How many kids you want, how often you floss, what flavor wedding cake you're imagining — these topics aren’t exactly appropriate for first-date conversations. But by the time you’re in a serious relationship, there are certain subjects you absolutely must discuss if you’re going to continue to build a healthy partnership.
So whether you’re already hitched, thinking about shacking up, or even if you’ve been dating for years without any intention of moving in together or getting married, this list is for you. Check out the nine discussions you and your partner need to have, STAT.
1. The talk about sex, baby
Maybe you two have already done the deed a million times. That doesn’t necessarily mean you know exactly what your partner wants and likes in bed, and it's probably a good idea to find out. Relationship experts say perceived sexual compatibility (as in, how well you think you guys work out sexually) can make or break a relationship. Maybe she has a secret fetish she still hasn’t shared with you; maybe you’ve been afraid to tell her you’re intimidated by how often she wants sex. Whatever your preferences, be as open and as non-judgmental as possible during the discussion.
2. The dolla-dolla bills discussion
Even if you’ve never explicitly talked about money, you probably already have a vague idea of how much your partner makes and how he/she likes to spend a paycheck. Still, if there’s a possibility that you two might end up sharing a bank account or co-owning a house (or if you already are), it’s crucial to have a conversation about finances. Taffy Wagner, financial expert and CEO of MoneyTalkMatters.com, told Woman’s Day that one important question to ask your partner is, “How did you manage your money when you were on your own?” It’s also a good idea, Wagner said, to decide which partner will be the main financial manager (although he/she always needs to keep the other partner informed).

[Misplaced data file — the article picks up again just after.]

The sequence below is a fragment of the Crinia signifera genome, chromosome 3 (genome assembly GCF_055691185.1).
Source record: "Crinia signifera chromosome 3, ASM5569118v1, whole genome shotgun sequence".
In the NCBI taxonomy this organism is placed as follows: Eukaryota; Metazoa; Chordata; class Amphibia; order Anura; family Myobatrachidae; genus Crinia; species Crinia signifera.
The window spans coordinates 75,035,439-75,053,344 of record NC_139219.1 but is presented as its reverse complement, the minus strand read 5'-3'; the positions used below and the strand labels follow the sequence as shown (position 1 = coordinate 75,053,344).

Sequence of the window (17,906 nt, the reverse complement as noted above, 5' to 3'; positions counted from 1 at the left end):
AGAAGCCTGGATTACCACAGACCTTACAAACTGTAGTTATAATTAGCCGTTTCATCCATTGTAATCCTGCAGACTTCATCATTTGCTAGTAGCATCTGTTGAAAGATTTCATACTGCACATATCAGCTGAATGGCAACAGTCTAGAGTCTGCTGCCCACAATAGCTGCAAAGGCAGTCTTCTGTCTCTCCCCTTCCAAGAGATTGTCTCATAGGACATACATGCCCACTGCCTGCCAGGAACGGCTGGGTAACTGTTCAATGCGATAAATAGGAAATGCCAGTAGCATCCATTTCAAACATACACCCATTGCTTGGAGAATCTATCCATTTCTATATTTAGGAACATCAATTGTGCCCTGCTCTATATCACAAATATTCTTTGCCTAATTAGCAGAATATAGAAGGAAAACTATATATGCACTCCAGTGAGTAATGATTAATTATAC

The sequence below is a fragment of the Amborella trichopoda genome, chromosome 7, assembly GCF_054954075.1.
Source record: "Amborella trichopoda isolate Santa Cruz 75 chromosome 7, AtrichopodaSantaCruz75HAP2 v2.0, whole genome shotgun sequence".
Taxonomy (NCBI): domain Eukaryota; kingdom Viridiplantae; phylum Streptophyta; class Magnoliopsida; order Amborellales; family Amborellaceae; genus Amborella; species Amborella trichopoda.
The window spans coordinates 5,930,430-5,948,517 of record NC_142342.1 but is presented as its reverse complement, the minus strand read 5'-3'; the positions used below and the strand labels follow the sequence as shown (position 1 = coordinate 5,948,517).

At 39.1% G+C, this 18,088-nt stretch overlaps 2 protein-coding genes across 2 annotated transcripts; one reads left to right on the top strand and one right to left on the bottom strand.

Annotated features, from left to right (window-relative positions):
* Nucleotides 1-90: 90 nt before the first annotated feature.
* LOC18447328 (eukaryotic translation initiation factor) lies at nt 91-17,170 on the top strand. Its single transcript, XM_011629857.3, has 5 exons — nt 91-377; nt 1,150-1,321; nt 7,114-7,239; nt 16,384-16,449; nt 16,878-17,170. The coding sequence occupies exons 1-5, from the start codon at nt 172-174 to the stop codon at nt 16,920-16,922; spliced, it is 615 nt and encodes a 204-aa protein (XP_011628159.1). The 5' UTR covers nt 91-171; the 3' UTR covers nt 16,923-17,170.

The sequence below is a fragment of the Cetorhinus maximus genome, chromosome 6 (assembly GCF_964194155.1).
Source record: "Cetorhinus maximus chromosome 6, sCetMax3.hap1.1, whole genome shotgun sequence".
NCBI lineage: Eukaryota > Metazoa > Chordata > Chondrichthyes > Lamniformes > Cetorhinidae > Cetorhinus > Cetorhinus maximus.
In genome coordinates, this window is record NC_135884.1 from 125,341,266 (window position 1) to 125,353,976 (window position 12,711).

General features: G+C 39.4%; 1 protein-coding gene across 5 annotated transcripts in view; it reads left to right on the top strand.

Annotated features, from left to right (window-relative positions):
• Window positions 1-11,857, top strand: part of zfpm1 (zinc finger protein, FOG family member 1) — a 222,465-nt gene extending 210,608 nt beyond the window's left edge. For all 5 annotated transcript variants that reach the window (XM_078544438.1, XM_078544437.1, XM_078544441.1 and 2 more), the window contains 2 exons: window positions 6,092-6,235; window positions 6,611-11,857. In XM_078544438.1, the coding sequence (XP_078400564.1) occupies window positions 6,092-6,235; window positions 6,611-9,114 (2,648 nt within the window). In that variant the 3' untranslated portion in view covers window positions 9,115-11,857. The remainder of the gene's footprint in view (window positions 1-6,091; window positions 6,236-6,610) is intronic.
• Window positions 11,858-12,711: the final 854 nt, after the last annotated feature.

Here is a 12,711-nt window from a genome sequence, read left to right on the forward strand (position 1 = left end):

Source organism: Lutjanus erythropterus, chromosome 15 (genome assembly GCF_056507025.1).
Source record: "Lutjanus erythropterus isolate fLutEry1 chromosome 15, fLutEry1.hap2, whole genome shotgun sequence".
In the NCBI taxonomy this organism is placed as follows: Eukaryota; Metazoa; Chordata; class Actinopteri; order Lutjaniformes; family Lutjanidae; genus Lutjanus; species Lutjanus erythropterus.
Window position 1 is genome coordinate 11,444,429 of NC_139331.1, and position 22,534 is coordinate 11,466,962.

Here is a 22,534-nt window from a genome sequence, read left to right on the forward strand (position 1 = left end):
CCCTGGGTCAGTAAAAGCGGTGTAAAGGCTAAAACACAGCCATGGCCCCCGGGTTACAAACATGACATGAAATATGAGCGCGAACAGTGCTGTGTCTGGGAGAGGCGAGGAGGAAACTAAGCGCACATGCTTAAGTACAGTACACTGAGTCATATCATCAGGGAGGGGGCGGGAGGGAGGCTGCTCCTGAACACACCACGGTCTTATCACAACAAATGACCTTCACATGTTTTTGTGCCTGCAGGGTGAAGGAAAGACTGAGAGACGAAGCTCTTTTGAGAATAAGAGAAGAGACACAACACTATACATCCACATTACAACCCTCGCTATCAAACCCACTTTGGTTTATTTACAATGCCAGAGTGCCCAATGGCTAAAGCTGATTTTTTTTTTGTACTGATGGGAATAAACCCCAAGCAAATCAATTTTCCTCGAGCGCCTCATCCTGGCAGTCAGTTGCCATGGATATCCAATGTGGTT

3. The communication conversation
Wait — why would you talk about fighting if you’re not actually mad at each other? Because learning about your partner’s communication style, especially when he/she wants to talk about something that’s bothersome, helps prevent big blow-ups down the road. Relationship expert Rebecca Hendrix writes on TheKnot.com that it’s useful to think back to a recent quarrel and analyze it to see how each partner approached the situation differently. It could be that you chose to speak up the minute your partner did something annoying. It could be that your partner needs some time to process his/her emotions before beginning a discussion. Just knowing this information is really valuable for handling future conflicts.
4. The fuss about the future
For sure, thinking about what lies ahead for you two can be seriously anxiety provoking. While it might be nicer to just lay in bed together binge-watching Modern Family and “enjoy the moment,” a serious relationship requires some conversation about what each person envisions for the next few years. Are you planning to apply to Ph.D. programs all over the country? Is your partner hoping to quit his/her job and travel for a year? As Dr. Laura Berman, a sex and relationship educator and therapist, writes on Everyday Health, it’s important to get on the same page about your plans. Make sure to cover all the possibilities now so that, should one of them become a reality, you’ll be as prepared as possible.
5. The Cinderella story